Sun rises at 5:36am
Sun sets at 6:43pm
Moon phase: Third Quarter Moon, waning
Moon rises at 12:20am
Moon sets at 11:55am
The third quarter moon will be rising about midnight this weekend, which means the early evening is an ideal time to gaze at the stars and planets. In fact, this is a great time to take in the three particular planets, as they are at an optimal position right now for viewing.
At sunset overhead is Jupiter, the “brightest star in the sky” – although technically not a star. Look just to the south of due East to see Mars and Saturn rising in the early evening. Saturn is – this weekend, Sunday to be exact – at the very best viewing position it will have for many years. So get out your telescopes and binoculars and give it a look. As with all the planets, you’ll find Saturn along the same path that the sun and moon travel across the sky. Try looking first for the brilliant Mars in the east after nightfall, and then look for fainter Saturn and the star Antares below Mars. Golden Saturn is fainter than Mars but brighter than the ruddy-coloured Antares. The three form an easily noticed triangle.
Saturn is the most distant world we can easily see with unaided eye. It shines as brightly as a bright star. But it does not shine as brightly as Mars and Jupiter.
As Earth moves around the sun, the Earth’s change of position will cause Mars and Saturn to rise four minutes earlier daily, or one-half hour earlier each week. Best of all, you can use Mars to locate Saturn for months to come. In fact, Mars and Saturn will stage their conjunction (closest encounter by our point of view) in the evening sky on August 25, 2016; at that time, both worlds will fit within a single binocular field.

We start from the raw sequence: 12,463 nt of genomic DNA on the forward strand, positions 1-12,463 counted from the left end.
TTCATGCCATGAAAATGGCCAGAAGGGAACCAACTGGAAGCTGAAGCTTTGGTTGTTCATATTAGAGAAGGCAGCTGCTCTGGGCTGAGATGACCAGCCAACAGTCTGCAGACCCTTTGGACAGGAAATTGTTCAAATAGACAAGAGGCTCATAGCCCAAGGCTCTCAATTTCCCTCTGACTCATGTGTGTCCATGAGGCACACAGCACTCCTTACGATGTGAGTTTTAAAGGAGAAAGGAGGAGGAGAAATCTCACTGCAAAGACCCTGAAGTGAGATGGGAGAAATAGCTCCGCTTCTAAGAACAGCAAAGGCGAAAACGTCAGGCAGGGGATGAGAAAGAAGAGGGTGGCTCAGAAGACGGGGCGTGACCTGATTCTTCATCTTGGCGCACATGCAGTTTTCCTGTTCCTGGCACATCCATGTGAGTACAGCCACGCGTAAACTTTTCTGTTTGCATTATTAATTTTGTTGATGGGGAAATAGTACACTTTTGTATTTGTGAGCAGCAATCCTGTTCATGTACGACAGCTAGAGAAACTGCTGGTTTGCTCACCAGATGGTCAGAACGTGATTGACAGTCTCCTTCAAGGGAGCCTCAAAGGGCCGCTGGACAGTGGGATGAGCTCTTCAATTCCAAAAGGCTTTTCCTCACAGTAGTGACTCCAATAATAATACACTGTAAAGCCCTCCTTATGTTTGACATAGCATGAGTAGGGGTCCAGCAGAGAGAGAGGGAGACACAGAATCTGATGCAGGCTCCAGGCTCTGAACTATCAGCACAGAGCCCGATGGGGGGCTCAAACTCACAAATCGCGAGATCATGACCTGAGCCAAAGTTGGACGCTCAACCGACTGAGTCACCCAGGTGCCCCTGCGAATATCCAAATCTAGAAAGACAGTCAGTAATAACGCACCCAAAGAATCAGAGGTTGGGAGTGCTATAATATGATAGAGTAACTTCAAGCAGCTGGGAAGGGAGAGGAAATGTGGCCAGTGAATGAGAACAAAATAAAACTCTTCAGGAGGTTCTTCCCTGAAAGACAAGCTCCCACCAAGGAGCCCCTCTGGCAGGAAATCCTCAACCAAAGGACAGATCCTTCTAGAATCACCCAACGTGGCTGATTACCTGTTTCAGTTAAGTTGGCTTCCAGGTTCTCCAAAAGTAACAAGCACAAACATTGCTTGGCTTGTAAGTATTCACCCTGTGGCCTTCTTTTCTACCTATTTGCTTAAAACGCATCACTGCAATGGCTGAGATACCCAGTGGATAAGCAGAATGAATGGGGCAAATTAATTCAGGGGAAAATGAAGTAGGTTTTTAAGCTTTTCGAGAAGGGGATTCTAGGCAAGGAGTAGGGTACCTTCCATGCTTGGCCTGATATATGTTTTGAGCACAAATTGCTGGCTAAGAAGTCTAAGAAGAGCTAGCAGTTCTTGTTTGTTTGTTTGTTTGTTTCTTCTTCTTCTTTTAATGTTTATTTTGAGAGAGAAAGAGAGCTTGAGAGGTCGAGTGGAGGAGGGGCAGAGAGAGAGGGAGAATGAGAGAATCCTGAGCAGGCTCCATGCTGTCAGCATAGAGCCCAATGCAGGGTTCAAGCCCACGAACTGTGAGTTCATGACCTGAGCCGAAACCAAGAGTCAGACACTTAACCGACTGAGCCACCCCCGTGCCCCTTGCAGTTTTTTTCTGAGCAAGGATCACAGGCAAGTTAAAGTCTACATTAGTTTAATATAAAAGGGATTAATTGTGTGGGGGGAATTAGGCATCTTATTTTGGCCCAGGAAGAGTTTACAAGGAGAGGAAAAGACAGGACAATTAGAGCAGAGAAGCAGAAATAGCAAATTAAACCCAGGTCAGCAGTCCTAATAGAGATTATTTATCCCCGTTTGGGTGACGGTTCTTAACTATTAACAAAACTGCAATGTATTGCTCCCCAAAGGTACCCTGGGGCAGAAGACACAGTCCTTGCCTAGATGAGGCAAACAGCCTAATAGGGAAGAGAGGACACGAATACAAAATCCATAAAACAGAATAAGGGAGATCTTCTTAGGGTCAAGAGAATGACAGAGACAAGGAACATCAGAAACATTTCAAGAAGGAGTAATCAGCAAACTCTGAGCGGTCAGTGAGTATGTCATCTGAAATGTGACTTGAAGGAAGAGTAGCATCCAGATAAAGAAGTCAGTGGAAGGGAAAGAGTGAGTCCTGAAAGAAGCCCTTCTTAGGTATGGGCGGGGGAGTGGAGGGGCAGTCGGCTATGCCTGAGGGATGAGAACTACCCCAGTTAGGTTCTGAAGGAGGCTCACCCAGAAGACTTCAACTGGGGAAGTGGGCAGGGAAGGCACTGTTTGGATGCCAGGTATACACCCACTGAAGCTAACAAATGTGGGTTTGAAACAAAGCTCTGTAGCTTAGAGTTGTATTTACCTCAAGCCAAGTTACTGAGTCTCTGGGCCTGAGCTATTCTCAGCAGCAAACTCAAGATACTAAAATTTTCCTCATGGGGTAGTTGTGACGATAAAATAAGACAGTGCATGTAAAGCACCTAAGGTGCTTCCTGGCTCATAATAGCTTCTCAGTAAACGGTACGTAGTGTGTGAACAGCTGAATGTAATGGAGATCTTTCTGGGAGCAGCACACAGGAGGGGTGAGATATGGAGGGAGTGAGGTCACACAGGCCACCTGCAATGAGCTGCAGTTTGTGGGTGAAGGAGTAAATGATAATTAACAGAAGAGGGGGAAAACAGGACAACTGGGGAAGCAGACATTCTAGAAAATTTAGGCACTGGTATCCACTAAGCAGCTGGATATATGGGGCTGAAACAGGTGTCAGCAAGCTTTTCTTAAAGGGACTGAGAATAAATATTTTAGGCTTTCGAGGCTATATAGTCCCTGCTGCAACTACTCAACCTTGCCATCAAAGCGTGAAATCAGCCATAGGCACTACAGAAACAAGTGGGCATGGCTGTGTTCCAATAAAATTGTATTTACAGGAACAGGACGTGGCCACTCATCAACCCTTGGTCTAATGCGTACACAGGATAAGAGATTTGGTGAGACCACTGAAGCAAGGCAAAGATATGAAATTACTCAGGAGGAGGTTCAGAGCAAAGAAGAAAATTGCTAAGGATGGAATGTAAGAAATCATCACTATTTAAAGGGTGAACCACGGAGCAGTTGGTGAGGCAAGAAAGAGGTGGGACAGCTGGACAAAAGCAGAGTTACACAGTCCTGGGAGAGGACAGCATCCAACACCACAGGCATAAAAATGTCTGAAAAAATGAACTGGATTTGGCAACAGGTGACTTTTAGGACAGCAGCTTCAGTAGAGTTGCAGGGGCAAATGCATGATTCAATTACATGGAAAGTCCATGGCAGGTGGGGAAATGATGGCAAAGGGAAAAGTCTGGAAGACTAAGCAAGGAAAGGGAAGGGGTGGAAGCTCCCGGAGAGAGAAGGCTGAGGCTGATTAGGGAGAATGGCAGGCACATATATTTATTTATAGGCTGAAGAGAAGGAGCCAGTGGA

When the Earth finally passes in between Saturn and the sun on the night of June 2-3, Earth will come closest to Saturn for the year, and Saturn, in turn, will shine at its most brilliant for the year of 2016. So, in less a week from now, the planet Saturn will be at opposition (directly opposite from the sun in our sky). Saturn will be out all night long at that juncture.
When the third quarter moon rises at midnight, look to its left to see the Great Square of Pegasus. We know this name for the legend of the famed winged white horse that is one of the best known images from ancient Greece. The story goes that a certain hero named Bellerophon found Pegasus drinking at the spring of Peirene in Corinth and tamed him with a golden bridle given to him by Athena. Ascending into the sky on the divine horse, Bellerophon swooped down on the Monster, Chimaera, killing it with arrows and a lance. Afterwards, Bellerophon seems to have got over-proud and he attempted to fly up on Pegasus to join the gods on Olympus. Before he got there, though, he fell back to Earth. However, Pegasus completed the trip and Zeus used him for a while to carry his thunder and lightning round the heavens.
To find Pegasus, look for a near-square shape of bright stars, very large and slightly tipped onto one corner. If you’re out late on Sunday night (Monday morning), look for a little known Meteor shower called the Eta Pegasids which radiates out from an area near Pegasus every year on May 30.
If you are out later on in the week, each star rises about four minutes earlier each day than written here, and the moon rises 50 minutes later.
Contributed and researched by Lisa Davis-Burnett